Yes, that is mostly correct. The SNR computation works for a single night. But you can set the Exposure time calculation to "Ideal Conditions" and it ignores the night and time. It just assumes ideal conditions into forever, just like the numbers in the table on the Exposure tab of the Imaging Project. If your interest is in knowing the *minimum* exposure time that will be required to reach the target SNR, then the table in the Exposure tab of the Imaging Project is what you want to look at. It is a minimum because it assumes ideal conditions.

"It's also unclear what an "SNR 4" light will look like; there are about as many ways to calculate signal SNR as there are stars in the sky, all I can do is take some current objects I've got and compare them.  One of my experiments I'm planning once the skies darken will be to take a series of SNR 4 lights of a galaxy and of a planetary nebula, stack them up and compare them to images I've already made of those in the past (with, of course, the same SQM).  I'll then use PixInsight's ImageIntegration tool to get an SNR value for various regions of those objects ... that will answer (for me) if a bunch of SNR 4 lights really can give me a usable picture with a sufficiently large number of stacks as well as tell me what "SNR 4" for ST4 equates to with PixInsigt's tool."

When it comes to extended objects there is only one way to calculate SNR. Stars are calculated differently, and there are two ways to calculate SNR for them. The tool you mention above uses the method for non-stars, so it should be similar to what SkyTools computes for extended objects. But you need to be consistent. Take a galaxy. You will measure a higher SNR in the bright nuclear region where there is more signal, and a much lower SNR way out on the extended halo. So when comparing SNR you need to compare apples to apples.

Also keep in mind that SkyTools is assuming that you did proper calibrations on all of your images and the SNR is computed for the final image stack. The calculated SNR ignores non-random noise sources such as cosmic rays and satellites.

Remember, untimely the point is to help you choose suitable targets and to obtain the highest quality images possible, not to reproduce the SNR exactly. What would that really mean for an extended object anyhow? The brightness varies across the image, so the SNR will do so as well. 

As far as what an SNR of 4 means to you, SkyTools is not meant to replace you or your experience. You will need to develop a feel for what an SNR of 4 means.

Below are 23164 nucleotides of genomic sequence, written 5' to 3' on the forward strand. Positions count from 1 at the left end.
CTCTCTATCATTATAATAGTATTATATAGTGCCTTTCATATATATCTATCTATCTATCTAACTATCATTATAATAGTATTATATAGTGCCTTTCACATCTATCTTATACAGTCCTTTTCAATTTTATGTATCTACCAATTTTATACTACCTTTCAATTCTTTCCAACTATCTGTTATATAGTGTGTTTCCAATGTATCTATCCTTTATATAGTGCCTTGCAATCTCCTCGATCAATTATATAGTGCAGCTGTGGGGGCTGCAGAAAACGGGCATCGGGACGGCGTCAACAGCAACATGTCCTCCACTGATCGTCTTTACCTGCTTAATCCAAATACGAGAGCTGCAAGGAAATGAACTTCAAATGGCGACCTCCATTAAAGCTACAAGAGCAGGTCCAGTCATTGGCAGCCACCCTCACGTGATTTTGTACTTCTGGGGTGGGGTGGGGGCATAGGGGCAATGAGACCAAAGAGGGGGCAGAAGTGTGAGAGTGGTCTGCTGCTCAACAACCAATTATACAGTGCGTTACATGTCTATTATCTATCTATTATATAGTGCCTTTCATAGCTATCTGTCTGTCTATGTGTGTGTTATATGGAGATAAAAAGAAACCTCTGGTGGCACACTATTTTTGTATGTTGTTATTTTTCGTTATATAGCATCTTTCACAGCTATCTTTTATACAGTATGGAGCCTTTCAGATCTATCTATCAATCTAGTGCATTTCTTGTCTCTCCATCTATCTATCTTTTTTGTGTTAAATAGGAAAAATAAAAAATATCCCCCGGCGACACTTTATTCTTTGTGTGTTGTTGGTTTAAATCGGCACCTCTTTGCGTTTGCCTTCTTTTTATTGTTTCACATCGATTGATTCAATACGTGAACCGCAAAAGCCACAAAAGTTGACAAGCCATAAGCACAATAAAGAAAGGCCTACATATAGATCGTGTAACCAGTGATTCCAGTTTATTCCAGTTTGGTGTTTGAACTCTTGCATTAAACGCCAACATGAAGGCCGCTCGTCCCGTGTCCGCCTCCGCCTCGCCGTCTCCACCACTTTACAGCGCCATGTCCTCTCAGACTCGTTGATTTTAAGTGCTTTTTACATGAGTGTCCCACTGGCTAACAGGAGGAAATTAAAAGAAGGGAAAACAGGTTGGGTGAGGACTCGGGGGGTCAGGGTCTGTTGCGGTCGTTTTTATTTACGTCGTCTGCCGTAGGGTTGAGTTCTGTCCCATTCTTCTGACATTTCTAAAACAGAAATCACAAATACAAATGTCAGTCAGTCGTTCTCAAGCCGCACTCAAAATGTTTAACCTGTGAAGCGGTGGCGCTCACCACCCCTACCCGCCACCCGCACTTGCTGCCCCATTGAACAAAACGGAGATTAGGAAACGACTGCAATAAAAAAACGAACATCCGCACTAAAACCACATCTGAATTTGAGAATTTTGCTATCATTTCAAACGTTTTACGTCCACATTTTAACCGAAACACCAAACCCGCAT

RE: Scheduler questions ... - choward94002 - 2018-09-27

[quote pid='1084' dateline='1538071347']
[quote pid='1082' dateline='1538067577']

As far as what an SNR of 4 means to you, SkyTools is not meant to replace you or your experience. You will need to develop a feel for what an SNR of 4 means.

[/quote]

[/quote]

Yep, and that's what makes ST4 such an intriguing tool to work with ... now that I have a reproducible way to generate the quantifiable "SNR 4" light I can get a feel for just what that means for galaxies, planetary nebulae, diffuse nebulae, all of the interesting stuff out there for a given SQM and seeing.  It might turn out that "SNR 8" at SQM 21.0 seeing 1.0" or "SNR 16" at SQM 18.2 seeing 1.5" is the minimum "SNR" for a galaxy to get the arms under various SQM's and seeing, maybe an "SNR 8" at SQM 20.5 seeing 1.0" or "SNR 20" at SQM 19.0 seeing 2.0" for a planetary, maybe "SNR 12" at SQM 20.1 seeing 1.2" or "SNR 25" at SQM 18.6 seeing 2.1" for an extended nebula works best for me ... 

And with ST4's scheduling, once I've gotten that "minimum SNR for SQM and seeing" I can now go back and based on what my night should be schedule up just the right objects to get my lights for them ... 

Big Grin


RE: Scheduler questions ... - theskyhound - 2018-09-27

Hello,

Another person has been telling me about how they use the SQM readings to plan their imaging. Now this is a little controversial to me, because I am not convinced that larger SQM values universally mean better quality images, and the mechanism of how it would do this isn't obvious to me.

Right now, SkyTools doesn't have a means of adjusting for sky "quality," for lack of a better term. Call it transparency, or SQM, or whatever. You can adjust the seeing, and the weather conditions determine how much extinction there is and affect the sky brightness to some extent, but a clear dark night is assumed. It is sort of a baseline. Crappy nights will get you less of everything. The sky brightness is part of the location because it wasn't meant to be changed.

I am starting to suspect that the way some people are treating their SQM readings, there would be some benefit to adding some sort of sky quality adjustment. I'm not really sure how to do this, however, because I suspect that in practice the higher SQM readings not only mean that there is less sky signal, but that there is more signal from the object. So maybe we are really talking about a link to the extinction with SQM? Obviously I need to look into this more.


RE: Scheduler questions ... - choward94002 - 2018-09-28

(2018-09-27, 11:36 PM)theskyhound Wrote: Hello,

Another person has been telling me about how they use the SQM readings to plan their imaging. Now this is a little controversial to me, because I am not convinced that larger SQM values universally mean better quality images, and the mechanism of how it would do this isn't obvious to me.

Right now, SkyTools doesn't have a means of adjusting for sky "quality," for lack of a better term. Call it transparency, or SQM, or whatever. You can adjust the seeing, and the weather conditions determine how much extinction there is and affect the sky brightness to some extent, but a clear dark night is assumed. It is sort of a baseline. Crappy nights will get you less of everything. The sky brightness is part of the location because it wasn't meant to be changed.